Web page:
There is strong evidence that people with psychological trauma often experience unexplained physical discomfort or pain. Unfortunately, this can lead the individual to pursue unnecessary medical care: repeated tests that don’t yield results, medications prescribed without providing relief, and even needless hospitalizations and surgical treatments which may damage quality of life and drain one’s resources. The inability to find relief from physical ailments can cause further distress for the individual and create feelings of helplessness, depression, and anxiety.
It is important to understand that physical symptoms stemming from trauma can be treated. If you are experiencing chronic pain or other physical symptoms that your doctors haven’t been able to explain, you may want to see a therapist to talk about what might be bothering you emotionally. Some people are not used to talking about their feelings and may wonder how psychological treatment can possibly reduce physical symptoms. However, there are many recorded cases that demonstrate how therapy can relieve distressing and unexplained physical symptoms.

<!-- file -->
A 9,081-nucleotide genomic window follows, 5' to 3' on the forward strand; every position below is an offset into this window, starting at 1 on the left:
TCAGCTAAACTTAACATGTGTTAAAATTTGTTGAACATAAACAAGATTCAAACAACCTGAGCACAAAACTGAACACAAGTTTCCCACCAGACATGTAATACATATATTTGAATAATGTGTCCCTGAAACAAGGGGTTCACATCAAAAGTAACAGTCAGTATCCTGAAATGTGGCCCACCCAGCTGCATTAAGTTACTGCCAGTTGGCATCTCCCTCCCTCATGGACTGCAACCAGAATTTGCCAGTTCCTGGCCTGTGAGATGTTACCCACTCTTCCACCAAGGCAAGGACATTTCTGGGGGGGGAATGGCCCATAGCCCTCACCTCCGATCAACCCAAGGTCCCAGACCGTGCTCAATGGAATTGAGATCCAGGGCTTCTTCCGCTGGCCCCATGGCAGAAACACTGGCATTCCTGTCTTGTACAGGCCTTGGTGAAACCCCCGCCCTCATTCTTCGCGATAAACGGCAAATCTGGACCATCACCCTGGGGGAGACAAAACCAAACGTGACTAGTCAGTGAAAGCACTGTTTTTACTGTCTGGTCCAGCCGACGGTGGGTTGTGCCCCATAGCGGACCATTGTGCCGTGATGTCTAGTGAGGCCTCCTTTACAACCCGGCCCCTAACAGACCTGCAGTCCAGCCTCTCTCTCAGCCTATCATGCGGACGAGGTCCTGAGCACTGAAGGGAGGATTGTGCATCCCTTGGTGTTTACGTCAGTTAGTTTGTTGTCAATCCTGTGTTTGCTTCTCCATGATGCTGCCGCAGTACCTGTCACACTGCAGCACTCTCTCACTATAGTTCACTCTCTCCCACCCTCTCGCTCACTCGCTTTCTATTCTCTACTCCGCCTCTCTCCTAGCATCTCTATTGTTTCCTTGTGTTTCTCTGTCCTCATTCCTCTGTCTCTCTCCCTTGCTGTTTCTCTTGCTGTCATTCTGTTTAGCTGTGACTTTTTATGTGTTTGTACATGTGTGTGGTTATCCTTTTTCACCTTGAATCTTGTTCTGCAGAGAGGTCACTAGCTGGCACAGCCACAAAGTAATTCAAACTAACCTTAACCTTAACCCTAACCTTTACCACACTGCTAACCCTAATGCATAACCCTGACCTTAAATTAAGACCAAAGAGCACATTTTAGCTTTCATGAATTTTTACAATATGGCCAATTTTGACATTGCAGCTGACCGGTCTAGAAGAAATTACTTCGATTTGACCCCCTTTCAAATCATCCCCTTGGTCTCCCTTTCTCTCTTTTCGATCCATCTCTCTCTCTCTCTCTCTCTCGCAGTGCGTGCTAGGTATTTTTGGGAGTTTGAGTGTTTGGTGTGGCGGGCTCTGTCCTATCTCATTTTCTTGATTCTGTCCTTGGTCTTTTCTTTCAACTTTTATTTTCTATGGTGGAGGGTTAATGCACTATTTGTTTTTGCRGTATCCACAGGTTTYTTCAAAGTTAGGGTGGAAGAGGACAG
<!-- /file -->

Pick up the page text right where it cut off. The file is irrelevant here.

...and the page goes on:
Two Case Studies
Around the early 1900s, psychologists began to link certain cases of paralysis, epilepsy, convulsions, and pain to underlying emotional distress and psychological conflict. Freud called this phenomenon “hysteria”.